The aged care and disability support sectors are both directly affected by the Full Court of the Fair Work Commission’s recent decision on the Casual Conversion Clause in 85 modern awards.
The key provisions of this new clause are that:
- Casual workers will qualify to convert to permanent employment after 12 months
- This is provided the work can continue to be performed without significant adjustment on a part-time or full-time basis
- It may also be refused where
- It would require significant adjustment
- It is known or reasonably foreseeable that the work will not exist or will significantly change in the next 12 months
- Or there are other reasonable grounds based on facts which are known of reasonably foreseeable.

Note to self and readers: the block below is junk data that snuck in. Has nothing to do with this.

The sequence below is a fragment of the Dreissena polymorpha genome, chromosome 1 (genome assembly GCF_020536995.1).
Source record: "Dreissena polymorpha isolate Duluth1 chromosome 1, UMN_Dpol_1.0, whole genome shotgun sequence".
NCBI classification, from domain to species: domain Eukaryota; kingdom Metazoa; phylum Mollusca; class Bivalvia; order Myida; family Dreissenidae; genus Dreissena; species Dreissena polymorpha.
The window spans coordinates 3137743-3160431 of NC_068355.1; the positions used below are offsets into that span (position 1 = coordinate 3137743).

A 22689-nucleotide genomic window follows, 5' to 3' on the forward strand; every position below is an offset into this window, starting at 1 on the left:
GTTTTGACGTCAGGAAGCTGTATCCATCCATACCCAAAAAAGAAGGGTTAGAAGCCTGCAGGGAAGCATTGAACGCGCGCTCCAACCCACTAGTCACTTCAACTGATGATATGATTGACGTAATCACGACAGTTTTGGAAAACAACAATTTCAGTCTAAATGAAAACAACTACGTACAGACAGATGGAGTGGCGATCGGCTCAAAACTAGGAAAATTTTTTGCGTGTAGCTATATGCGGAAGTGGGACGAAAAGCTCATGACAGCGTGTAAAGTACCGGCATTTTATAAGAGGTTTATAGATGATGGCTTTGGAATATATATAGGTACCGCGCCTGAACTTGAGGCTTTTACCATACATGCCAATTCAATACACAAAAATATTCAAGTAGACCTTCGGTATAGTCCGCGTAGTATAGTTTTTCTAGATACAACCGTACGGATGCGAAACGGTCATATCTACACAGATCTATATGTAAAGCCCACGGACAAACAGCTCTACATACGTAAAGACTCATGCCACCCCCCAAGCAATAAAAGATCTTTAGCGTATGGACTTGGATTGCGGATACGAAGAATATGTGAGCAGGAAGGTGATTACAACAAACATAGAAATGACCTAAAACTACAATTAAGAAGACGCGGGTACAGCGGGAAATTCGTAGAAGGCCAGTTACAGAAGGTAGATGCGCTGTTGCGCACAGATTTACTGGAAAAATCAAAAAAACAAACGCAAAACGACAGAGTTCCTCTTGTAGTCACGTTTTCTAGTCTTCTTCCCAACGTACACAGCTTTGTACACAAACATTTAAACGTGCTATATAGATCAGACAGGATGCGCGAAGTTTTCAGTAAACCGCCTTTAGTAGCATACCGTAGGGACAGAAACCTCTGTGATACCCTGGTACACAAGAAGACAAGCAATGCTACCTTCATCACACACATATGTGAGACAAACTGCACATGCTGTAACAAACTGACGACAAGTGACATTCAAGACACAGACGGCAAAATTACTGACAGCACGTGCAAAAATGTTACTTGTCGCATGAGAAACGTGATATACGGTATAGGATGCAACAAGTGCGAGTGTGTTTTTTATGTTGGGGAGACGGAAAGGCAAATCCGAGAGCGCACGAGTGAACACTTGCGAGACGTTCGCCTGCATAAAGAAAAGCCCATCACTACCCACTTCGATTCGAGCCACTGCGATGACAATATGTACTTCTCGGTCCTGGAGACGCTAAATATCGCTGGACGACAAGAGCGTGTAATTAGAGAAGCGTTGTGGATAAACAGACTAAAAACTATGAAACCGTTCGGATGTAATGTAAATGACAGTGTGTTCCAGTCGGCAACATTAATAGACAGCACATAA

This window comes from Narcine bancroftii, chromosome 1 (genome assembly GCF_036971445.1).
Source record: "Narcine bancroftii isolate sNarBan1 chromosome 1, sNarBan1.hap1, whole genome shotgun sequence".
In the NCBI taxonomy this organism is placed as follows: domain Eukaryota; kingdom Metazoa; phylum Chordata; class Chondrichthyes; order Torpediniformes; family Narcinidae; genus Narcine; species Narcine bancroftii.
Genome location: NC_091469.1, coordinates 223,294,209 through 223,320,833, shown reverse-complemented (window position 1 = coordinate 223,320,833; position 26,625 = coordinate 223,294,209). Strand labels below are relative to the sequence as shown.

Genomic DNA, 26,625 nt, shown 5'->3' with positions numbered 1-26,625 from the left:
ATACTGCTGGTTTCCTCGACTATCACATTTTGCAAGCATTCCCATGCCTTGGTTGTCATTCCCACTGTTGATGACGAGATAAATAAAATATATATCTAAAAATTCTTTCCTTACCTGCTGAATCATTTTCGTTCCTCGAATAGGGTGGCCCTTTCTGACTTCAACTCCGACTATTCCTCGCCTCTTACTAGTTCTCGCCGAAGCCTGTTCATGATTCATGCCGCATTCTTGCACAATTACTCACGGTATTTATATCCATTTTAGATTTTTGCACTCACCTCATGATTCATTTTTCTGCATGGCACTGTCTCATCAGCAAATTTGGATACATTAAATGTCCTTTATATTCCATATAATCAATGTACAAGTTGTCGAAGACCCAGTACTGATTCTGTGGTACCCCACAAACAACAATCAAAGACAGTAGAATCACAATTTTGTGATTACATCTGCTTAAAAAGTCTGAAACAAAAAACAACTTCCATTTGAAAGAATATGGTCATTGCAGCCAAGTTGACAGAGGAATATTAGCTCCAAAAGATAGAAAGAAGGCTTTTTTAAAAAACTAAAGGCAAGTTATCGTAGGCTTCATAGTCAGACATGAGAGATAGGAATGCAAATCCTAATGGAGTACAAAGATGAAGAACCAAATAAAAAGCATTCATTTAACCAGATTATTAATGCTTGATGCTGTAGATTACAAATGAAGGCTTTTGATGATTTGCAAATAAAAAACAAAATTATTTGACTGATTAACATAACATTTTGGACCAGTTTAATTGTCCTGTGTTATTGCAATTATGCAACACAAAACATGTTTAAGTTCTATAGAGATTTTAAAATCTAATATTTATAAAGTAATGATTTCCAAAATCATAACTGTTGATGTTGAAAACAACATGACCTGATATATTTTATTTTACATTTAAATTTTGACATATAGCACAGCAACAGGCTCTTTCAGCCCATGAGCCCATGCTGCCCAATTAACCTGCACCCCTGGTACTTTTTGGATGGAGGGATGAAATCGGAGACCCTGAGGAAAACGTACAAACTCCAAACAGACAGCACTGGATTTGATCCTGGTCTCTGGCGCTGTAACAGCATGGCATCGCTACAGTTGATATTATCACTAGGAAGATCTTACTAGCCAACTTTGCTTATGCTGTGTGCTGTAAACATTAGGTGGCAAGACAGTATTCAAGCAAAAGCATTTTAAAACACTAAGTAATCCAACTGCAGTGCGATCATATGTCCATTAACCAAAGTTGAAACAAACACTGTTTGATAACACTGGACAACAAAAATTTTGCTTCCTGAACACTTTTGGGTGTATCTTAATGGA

- Employers must provide a copy of this casual conversion clause to casual employees in the first 12 months of their employment.
For most organisations this won’t be much of an issue as they are keen to have staff employed on a permanent basis anyway. The key impact we see is that it will be another disincentive for consumers to hire care and support staff directly. It will mean that families who don’t want to be caught up in the sham sub-contracting of treating carers as ‘self-employed business operators’ will have their option of employing them as casuals more clearly constrained.
They will now be faced with the prospect of complying with the far more complex requirements of employing them as permanent employees. This entails making provisions for such things as holiday pay, long service leave, parental leave, superannuation, etc.